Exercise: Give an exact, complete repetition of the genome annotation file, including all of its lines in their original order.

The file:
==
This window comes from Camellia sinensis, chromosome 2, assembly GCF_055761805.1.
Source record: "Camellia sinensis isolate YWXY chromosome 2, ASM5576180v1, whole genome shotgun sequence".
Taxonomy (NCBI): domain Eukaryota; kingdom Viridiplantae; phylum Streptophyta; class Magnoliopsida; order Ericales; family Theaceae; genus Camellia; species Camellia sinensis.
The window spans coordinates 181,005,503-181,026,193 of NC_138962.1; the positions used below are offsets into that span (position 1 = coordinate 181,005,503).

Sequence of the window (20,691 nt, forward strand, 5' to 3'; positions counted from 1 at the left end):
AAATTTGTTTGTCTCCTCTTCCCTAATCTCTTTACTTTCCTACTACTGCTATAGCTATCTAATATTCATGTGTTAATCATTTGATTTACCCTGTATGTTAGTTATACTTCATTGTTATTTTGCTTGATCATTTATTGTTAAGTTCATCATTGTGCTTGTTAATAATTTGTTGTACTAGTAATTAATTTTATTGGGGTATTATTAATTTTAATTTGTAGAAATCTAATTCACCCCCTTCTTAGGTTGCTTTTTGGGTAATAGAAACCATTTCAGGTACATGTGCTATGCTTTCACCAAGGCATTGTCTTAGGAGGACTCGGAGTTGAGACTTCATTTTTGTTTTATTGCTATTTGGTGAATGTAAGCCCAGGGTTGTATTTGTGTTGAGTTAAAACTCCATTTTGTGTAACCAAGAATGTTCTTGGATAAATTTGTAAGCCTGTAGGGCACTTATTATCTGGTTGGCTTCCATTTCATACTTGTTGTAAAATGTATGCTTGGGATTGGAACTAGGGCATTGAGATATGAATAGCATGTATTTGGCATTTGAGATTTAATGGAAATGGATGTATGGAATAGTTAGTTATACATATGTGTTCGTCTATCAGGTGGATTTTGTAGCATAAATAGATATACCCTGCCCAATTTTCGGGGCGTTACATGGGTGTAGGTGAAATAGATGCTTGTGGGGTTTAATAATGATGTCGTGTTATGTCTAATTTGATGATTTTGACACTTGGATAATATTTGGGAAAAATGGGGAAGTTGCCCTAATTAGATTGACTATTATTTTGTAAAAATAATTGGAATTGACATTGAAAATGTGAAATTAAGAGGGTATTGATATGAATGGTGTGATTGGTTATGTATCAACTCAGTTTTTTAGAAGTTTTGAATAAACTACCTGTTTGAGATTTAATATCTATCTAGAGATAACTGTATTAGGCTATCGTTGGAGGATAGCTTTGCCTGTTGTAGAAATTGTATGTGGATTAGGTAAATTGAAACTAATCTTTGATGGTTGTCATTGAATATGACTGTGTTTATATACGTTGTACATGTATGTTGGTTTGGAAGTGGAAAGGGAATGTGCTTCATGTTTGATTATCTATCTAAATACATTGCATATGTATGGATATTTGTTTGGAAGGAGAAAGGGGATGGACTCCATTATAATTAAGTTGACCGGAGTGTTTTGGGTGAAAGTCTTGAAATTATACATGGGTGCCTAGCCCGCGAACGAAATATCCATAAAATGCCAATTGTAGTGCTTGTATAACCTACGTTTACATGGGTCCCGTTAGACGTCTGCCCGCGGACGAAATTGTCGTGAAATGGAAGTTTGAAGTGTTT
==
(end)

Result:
This window comes from Camellia sinensis, chromosome 2, assembly GCF_055761805.1.
Source record: "Camellia sinensis isolate YWXY chromosome 2, ASM5576180v1, whole genome shotgun sequence".
Taxonomy (NCBI): domain Eukaryota; kingdom Viridiplantae; phylum Streptophyta; class Magnoliopsida; order Ericales; family Theaceae; genus Camellia; species Camellia sinensis.
The window spans coordinates 181,005,503-181,026,193 of NC_138962.1; the positions used below are offsets into that span (position 1 = coordinate 181,005,503).

Sequence of the window (20,691 nt, forward strand, 5' to 3'; positions counted from 1 at the left end):
AAATTTGTTTGTCTCCTCTTCCCTAATCTCTTTACTTTCCTACTACTGCTATAGCTATCTAATATTCATGTGTTAATCATTTGATTTACCCTGTATGTTAGTTATACTTCATTGTTATTTTGCTTGATCATTTATTGTTAAGTTCATCATTGTGCTTGTTAATAATTTGTTGTACTAGTAATTAATTTTATTGGGGTATTATTAATTTTAATTTGTAGAAATCTAATTCACCCCCTTCTTAGGTTGCTTTTTGGGTAATAGAAACCATTTCAGGTACATGTGCTATGCTTTCACCAAGGCATTGTCTTAGGAGGACTCGGAGTTGAGACTTCATTTTTGTTTTATTGCTATTTGGTGAATGTAAGCCCAGGGTTGTATTTGTGTTGAGTTAAAACTCCATTTTGTGTAACCAAGAATGTTCTTGGATAAATTTGTAAGCCTGTAGGGCACTTATTATCTGGTTGGCTTCCATTTCATACTTGTTGTAAAATGTATGCTTGGGATTGGAACTAGGGCATTGAGATATGAATAGCATGTATTTGGCATTTGAGATTTAATGGAAATGGATGTATGGAATAGTTAGTTATACATATGTGTTCGTCTATCAGGTGGATTTTGTAGCATAAATAGATATACCCTGCCCAATTTTCGGGGCGTTACATGGGTGTAGGTGAAATAGATGCTTGTGGGGTTTAATAATGATGTCGTGTTATGTCTAATTTGATGATTTTGACACTTGGATAATATTTGGGAAAAATGGGGAAGTTGCCCTAATTAGATTGACTATTATTTTGTAAAAATAATTGGAATTGACATTGAAAATGTGAAATTAAGAGGGTATTGATATGAATGGTGTGATTGGTTATGTATCAACTCAGTTTTTTAGAAGTTTTGAATAAACTACCTGTTTGAGATTTAATATCTATCTAGAGATAACTGTATTAGGCTATCGTTGGAGGATAGCTTTGCCTGTTGTAGAAATTGTATGTGGATTAGGTAAATTGAAACTAATCTTTGATGGTTGTCATTGAATATGACTGTGTTTATATACGTTGTACATGTATGTTGGTTTGGAAGTGGAAAGGGAATGTGCTTCATGTTTGATTATCTATCTAAATACATTGCATATGTATGGATATTTGTTTGGAAGGAGAAAGGGGATGGACTCCATTATAATTAAGTTGACCGGAGTGTTTTGGGTGAAAGTCTTGAAATTATACATGGGTGCCTAGCCCGCGAACGAAATATCCATAAAATGCCAATTGTAGTGCTTGTATAACCTACGTTTACATGGGTCCCGTTAGACGTCTGCCCGCGGACGAAATTGTCGTGAAATGGAAGTTTGAAGTGTTT